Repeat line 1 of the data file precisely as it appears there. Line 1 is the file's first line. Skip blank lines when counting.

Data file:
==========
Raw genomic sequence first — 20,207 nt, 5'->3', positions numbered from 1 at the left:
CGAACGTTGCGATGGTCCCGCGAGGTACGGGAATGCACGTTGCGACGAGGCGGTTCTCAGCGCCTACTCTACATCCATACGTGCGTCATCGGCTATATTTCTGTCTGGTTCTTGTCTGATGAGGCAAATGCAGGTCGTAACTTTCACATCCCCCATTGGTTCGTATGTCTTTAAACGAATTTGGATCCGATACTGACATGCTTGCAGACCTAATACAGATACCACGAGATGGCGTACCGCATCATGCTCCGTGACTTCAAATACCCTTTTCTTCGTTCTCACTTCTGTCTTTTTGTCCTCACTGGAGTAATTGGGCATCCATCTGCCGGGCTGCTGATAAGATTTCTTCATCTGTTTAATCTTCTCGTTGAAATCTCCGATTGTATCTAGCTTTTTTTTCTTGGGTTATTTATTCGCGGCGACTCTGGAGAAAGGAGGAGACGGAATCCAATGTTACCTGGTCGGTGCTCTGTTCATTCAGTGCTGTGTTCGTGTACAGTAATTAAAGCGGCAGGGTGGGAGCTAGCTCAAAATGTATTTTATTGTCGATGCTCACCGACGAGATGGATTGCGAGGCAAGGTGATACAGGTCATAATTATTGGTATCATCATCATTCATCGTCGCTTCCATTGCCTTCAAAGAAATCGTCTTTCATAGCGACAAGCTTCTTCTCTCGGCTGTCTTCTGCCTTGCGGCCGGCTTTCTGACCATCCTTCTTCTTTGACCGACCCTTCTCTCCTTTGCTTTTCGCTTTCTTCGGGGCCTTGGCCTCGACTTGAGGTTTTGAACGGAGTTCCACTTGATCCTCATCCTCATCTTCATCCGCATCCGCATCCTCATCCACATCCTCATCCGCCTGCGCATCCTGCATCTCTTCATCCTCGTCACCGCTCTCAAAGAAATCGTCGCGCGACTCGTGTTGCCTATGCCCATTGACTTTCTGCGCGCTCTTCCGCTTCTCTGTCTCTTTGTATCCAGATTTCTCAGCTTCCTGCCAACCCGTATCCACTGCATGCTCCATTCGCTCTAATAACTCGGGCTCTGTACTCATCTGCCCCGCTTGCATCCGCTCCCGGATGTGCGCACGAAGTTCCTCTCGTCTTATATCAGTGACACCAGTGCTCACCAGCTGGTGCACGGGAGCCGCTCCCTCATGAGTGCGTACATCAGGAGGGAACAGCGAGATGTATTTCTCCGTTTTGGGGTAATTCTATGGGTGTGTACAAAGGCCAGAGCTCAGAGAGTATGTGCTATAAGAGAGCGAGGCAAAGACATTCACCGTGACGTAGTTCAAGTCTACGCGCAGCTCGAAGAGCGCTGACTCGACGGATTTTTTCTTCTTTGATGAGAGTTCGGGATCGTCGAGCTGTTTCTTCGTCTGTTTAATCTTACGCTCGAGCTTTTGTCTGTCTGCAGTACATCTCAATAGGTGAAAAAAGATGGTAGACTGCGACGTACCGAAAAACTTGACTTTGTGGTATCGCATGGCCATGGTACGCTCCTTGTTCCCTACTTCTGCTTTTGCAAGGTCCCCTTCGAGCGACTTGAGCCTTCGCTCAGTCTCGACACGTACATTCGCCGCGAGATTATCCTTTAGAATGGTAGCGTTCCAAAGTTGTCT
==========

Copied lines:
Raw genomic sequence first — 20,207 nt, 5'->3', positions numbered from 1 at the left: